Review: Omensight (Computer)

Reviewed by Prans Dunn, posted May 18, 2018
May 18, 2018
  • Release Date (NA): May 15, 2018
  • Release Date (EU): May 15, 2018
  • Publisher: Spearhead Games
  • Developer: Spearhead Games
  • Genres: Action/Adventure
  • Also For: PlayStation 4
  • Single player
    Local Multiplayer
    Online Multiplayer
The Godless-Priestess has been murdered! The end times are near! Urralia needs a new hero! As war wages in that once-peaceful land, is bringing back peace by playing Omensight worthy of your time and courage?
Prans Dunn


An Omen

Omensight takes place in the world of Urralia which is fraught with wars between the Pygarian bird tribes and the rodent colonies who call themselves Rodentians. Unbeknownst to the bickering tribes is the imminent destruction of their whole world by the great serpent Voden.

It was foretold that upon the annihilation of the land known as Urralia, a mythical being would be summoned to rewrite its fate. In Omensight, you control that being, known as the Harbinger, who is a silent and skilled warrior woman with a long, blue ponytail. True to the legend, the Harbinger was brought upon the land of Urralia to uncover the mystery behind the murder of Vera, the Godless Priestess, that catapulted the events leading to the land’s destruction and reverse its fated destruction.

Coming to the Harbinger’s aid is the Witch who has the ability to revert back time to the morning before the impending doom. This will allow the Harbinger to investigate several paths to uncover the train of events.


A Sight

Taking cues from Majora’s Mask’s time-travel, Omensight allows you to relieve the same day from different perspectives by following four different key characters:

  • Emperor Indrik: Ruthless ruler of Pygaria waging war against Rodentia in the hopes to unify Urralia
  • General Draga: Humble leader of the Pygarian forces and standing by what is righteous
  • Ludomir: Impulsive and reckless Rodentian freedom fighter turned alcoholic with a strong bond with the deceased Vera
  • Ratika: Playful leader of the Rodentian forces and a good friend of Ludomir

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What’s interesting is that as you switch between which character to follow during the day, you effectively switch between sides of the war. Characters who were your allies in a previous run of the day are now your enemies and vice versa. At several points, you’ll even have to resort to violence and manslaughter against your past allies to progress! Intense stuff! It was very refreshing to experience the war on both sides and learn more about each of their motives and even get surprised by the numerous twists as the story unfolds by following different paths. Indeed, Omensight is laden with plot twists that had me constantly reconsider who the good and bad guys were, so much so that I expected to see M. Night Shyamalan’s name pop up in the credits.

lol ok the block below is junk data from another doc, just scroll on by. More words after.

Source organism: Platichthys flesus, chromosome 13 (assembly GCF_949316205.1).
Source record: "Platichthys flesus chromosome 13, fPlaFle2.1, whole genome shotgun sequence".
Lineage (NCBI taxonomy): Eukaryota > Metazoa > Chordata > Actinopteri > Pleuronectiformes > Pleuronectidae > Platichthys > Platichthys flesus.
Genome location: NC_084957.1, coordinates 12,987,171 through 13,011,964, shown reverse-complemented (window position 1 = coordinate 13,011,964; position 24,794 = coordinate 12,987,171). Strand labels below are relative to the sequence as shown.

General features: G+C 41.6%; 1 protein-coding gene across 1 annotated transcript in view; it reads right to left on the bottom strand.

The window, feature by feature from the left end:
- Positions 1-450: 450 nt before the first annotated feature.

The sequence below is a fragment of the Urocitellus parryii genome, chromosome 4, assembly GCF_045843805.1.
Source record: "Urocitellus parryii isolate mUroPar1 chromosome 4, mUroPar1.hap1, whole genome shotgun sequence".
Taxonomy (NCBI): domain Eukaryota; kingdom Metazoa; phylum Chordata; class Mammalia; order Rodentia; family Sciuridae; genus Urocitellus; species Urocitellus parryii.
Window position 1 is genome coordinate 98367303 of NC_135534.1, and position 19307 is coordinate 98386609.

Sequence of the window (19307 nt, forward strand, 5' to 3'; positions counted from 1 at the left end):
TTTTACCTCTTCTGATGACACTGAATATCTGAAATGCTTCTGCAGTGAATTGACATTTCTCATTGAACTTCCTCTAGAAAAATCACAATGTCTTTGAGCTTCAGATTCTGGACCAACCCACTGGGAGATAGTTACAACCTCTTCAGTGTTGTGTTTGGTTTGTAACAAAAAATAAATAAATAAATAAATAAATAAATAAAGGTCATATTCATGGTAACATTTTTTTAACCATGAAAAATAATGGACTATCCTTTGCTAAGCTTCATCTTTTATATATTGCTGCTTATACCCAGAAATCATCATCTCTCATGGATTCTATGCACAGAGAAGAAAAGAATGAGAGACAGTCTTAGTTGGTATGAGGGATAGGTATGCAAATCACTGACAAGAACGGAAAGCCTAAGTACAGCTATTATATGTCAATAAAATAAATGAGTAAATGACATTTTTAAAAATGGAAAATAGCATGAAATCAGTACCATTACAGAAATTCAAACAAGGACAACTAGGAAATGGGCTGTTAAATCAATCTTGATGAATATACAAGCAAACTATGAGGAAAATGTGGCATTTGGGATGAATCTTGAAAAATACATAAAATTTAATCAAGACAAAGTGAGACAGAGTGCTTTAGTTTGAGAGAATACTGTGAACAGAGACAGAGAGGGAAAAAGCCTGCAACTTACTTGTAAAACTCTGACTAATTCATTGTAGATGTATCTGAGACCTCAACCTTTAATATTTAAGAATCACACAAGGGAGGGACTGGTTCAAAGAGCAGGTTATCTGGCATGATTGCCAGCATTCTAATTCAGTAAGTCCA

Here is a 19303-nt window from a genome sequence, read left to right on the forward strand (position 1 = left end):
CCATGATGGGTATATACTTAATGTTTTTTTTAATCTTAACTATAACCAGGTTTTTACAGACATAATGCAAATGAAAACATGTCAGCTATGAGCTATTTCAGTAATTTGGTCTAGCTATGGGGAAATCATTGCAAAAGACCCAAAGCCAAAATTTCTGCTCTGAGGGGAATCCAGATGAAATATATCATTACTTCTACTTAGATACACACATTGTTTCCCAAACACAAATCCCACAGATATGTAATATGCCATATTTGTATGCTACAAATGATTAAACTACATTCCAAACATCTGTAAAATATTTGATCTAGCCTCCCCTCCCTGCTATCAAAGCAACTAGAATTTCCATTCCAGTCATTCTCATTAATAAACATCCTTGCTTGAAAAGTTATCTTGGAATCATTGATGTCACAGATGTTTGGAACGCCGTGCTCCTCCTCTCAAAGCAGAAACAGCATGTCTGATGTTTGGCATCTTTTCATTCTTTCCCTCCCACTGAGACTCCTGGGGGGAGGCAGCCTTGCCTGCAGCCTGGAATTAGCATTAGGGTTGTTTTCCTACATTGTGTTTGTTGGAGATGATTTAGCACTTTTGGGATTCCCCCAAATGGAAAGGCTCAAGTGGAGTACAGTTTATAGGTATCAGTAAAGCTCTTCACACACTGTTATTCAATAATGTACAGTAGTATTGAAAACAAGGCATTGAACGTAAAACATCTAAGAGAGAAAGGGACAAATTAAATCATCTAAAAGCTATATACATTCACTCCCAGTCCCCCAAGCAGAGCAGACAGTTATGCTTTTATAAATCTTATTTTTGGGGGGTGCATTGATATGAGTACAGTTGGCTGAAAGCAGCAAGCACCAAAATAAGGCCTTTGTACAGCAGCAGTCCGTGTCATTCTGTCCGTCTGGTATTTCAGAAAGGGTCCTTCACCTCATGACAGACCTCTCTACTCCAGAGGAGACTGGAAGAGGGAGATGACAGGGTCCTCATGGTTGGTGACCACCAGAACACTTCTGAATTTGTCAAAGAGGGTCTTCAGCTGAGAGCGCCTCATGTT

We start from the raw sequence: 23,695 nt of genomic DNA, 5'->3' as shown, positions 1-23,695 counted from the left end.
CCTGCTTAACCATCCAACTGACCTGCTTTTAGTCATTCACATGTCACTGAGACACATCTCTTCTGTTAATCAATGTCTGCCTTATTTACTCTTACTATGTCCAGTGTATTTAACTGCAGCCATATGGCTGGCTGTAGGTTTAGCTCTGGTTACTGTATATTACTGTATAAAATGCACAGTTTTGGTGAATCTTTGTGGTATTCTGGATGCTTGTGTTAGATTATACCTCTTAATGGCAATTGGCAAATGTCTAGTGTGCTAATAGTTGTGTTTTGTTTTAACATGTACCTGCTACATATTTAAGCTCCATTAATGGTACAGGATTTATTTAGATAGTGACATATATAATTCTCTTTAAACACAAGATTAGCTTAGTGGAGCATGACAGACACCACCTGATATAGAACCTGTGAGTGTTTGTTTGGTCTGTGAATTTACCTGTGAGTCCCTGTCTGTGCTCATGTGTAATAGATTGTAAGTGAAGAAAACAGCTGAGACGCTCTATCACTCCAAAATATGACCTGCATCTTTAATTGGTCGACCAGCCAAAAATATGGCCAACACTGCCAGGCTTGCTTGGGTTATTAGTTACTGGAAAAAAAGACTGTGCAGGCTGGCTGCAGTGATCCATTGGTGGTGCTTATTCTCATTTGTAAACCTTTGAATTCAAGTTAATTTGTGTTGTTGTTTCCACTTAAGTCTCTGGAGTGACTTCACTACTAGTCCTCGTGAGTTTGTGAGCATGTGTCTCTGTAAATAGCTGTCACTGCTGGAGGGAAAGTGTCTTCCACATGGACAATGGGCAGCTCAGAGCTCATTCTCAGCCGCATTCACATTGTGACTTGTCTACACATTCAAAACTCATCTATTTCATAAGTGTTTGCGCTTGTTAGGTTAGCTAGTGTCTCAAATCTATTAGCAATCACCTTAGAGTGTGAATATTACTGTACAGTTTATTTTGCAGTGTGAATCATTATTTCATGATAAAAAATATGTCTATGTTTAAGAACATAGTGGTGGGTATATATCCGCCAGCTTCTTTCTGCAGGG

Gameplaywise, Omensight is a God of War-esque button-mashing hack and slash fest spaced with some minor exploring and platforming sessions. The automatic camera angles were very reminiscent of the original God of War games to me. This choice of automatic camera even plays some tricks with the player by concealing hidden areas that the keen eyed player can spot for bonus items and lore tidbits.


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As the Harbinger rampages throughout Urralia, she will collect Amber which you can use to up her stats and unlock new combat abilities with some stylish moves. The fighting sessions are quite satisfying, allowing you to use the different attack types and abilities unlocked. Moreover you can even use your day’s companion to your advantage by requesting for his/her help.

The artstyle is cel-shaded of sorts, taking inspiration from various graphic novels and manga, most notably Blacksad, by Juan Diaz Canales and Juanjo Guarnido. That’s primarily because the game’s art director is also a published graphic novel author/illustrator.


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However, despite being aesthetically pleasing, one cannot help but notice that the environments are reused as the Harbinger revisits the same day/location. Even if you choose to investigate a certain character’s activities again up to the “critical point” that the game allows you to, the locations are limited and feel more of the same in the long run. Although new areas open up as you gain the power to unlock Seals, not much feels different.

Additionally, I think that there has been a huge missed opportunity by not including local co-op in the game. This feature would have been very much welcome considering how most of the time the Harbinger adventures with an ally and having a friend partner up would have added loads of fun.

Omensight - Launch trailer

+ Original plot with oads of surprising twists
+ Interesting way to progress by switching sides and following different characters
+ Artstyle
+ Satisfying combats
- No local co-op
- Repetitive environments
7 Presentation
Despite its likeable cel shading looks, the assets are reused as you revisit places throughout the game but the plot with its numerous twists is very redeeming.
8 Gameplay
Fun and fast paced hack and slash combat sessions with new skills to be unlocked for stylish attacks.
7 Lasting Appeal
The way you progress through the game is left up to you by deciding who you’ll follow to solve the mystery but all paths eventually lead to the same ending.
out of 10
Overall (not an average)
An original murder mystery with surprising plot twists packed in a hack-and-slash action-adventure game à la traditional God of War. However the repetitive segments and a glaring omission of local co-op could have been addressed to make for an even better game.


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